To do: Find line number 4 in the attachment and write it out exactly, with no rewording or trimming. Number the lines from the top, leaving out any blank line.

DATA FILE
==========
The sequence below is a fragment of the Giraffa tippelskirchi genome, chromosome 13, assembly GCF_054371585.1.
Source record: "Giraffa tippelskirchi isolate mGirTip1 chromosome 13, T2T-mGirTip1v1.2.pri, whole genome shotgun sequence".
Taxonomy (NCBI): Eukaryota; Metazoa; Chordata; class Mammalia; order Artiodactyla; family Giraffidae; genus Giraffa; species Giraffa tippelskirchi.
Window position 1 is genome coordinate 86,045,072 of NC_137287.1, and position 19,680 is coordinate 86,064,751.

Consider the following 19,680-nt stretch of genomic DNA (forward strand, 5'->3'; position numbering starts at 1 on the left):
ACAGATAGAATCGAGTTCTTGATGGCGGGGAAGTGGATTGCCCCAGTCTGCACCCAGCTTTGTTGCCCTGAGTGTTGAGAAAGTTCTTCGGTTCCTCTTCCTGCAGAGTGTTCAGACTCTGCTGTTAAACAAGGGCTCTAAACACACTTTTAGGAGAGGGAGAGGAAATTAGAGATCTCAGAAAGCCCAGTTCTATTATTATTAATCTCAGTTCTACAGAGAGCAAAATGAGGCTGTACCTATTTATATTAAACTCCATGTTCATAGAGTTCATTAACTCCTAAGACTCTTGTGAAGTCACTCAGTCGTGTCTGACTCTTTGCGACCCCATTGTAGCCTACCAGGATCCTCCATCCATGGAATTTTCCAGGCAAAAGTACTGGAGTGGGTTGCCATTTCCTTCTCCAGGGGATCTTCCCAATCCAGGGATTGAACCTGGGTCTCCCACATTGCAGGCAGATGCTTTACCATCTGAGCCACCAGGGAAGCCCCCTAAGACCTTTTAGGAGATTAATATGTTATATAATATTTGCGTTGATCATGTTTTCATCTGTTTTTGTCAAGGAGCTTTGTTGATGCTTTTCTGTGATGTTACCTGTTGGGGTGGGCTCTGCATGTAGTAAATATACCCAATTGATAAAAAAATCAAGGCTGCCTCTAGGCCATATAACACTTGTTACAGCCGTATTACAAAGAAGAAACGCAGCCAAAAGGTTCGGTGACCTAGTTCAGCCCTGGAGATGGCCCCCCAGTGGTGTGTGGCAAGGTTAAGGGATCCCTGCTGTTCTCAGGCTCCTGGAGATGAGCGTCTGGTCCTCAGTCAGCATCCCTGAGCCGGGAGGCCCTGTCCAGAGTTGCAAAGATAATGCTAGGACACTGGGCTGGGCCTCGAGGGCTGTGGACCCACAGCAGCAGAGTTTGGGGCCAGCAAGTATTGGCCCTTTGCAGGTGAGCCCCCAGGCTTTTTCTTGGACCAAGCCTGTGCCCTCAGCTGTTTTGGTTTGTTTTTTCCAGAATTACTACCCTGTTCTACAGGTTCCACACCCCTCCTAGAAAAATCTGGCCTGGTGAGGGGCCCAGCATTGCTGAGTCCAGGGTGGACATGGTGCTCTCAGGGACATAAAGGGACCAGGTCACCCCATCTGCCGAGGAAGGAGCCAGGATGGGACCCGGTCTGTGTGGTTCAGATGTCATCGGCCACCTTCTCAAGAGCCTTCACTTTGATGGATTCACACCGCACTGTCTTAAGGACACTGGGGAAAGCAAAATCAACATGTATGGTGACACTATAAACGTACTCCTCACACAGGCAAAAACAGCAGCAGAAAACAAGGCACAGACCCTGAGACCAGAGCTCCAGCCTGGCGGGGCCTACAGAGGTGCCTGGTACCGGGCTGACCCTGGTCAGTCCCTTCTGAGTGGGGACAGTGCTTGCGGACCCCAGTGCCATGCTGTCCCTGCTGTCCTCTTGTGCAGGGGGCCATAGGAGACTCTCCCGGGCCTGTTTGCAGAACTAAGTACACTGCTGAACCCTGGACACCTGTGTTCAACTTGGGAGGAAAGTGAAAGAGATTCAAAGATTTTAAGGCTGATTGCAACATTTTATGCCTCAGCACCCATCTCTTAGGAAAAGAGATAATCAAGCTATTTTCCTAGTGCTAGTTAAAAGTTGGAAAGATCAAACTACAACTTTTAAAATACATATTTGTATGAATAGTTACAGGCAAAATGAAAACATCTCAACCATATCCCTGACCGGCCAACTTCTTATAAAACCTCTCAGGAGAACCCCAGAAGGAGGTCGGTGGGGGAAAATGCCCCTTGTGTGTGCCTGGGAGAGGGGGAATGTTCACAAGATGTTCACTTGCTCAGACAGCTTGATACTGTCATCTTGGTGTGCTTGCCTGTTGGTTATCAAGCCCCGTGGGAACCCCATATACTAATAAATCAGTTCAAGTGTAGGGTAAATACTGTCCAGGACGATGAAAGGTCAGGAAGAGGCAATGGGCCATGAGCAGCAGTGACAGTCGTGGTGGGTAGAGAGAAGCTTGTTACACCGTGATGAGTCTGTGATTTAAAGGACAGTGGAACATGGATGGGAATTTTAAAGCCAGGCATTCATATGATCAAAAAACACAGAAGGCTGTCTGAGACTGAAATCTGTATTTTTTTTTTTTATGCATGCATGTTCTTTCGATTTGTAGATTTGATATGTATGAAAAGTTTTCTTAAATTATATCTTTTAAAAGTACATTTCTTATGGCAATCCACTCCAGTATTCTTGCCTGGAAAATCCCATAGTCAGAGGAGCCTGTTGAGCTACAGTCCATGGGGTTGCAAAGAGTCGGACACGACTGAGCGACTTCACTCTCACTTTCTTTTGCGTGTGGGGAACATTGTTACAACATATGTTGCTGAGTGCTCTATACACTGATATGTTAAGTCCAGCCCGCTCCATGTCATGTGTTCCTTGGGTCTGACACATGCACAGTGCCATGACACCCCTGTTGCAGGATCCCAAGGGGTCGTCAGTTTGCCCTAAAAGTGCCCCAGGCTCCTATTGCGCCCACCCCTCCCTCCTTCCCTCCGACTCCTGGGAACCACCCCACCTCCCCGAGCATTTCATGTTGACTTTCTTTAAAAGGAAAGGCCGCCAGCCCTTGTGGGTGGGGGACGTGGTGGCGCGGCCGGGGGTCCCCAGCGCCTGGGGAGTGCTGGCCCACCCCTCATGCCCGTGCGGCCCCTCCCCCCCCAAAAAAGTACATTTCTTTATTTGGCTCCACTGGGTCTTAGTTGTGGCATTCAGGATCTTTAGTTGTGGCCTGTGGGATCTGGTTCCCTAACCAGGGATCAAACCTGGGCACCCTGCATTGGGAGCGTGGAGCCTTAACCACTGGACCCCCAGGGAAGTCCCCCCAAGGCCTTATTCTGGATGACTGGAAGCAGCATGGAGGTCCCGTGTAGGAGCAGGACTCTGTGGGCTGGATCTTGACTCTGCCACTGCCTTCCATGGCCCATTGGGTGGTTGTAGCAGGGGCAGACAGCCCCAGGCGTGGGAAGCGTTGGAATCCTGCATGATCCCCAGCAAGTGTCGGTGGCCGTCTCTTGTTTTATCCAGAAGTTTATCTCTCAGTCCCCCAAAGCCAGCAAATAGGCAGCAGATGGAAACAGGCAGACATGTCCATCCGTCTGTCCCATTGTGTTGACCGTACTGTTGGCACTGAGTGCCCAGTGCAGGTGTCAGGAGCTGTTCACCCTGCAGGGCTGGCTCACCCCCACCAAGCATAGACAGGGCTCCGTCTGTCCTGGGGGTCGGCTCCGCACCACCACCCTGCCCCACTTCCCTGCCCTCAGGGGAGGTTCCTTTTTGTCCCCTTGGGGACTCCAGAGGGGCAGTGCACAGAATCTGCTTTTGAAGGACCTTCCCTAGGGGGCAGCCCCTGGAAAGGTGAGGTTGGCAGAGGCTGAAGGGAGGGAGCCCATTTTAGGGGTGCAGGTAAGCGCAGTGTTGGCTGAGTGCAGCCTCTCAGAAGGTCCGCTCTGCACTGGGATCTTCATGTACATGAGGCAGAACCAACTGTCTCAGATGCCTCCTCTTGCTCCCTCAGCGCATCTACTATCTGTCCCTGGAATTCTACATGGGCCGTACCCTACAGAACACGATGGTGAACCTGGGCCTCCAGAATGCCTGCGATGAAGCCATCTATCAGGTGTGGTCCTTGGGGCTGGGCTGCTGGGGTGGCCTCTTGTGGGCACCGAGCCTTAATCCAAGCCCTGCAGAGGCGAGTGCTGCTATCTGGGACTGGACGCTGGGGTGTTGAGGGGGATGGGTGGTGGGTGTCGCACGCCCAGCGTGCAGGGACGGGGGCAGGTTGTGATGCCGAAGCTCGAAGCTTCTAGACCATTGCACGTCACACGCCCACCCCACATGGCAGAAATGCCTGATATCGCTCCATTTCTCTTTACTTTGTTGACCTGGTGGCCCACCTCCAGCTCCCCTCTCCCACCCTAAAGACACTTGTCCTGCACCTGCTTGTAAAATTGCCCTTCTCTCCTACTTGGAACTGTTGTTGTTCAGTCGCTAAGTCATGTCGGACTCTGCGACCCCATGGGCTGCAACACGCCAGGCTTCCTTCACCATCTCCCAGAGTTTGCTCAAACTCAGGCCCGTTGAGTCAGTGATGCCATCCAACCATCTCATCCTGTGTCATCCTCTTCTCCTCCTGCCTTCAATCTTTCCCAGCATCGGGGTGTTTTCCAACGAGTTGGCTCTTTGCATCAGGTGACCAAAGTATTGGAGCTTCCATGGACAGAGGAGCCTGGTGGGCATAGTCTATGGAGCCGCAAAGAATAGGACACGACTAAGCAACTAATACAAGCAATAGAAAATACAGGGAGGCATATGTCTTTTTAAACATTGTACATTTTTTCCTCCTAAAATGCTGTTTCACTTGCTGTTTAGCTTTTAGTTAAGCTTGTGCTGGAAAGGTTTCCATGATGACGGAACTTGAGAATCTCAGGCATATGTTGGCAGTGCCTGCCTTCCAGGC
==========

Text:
Window position 1 is genome coordinate 86,045,072 of NC_137287.1, and position 19,680 is coordinate 86,064,751.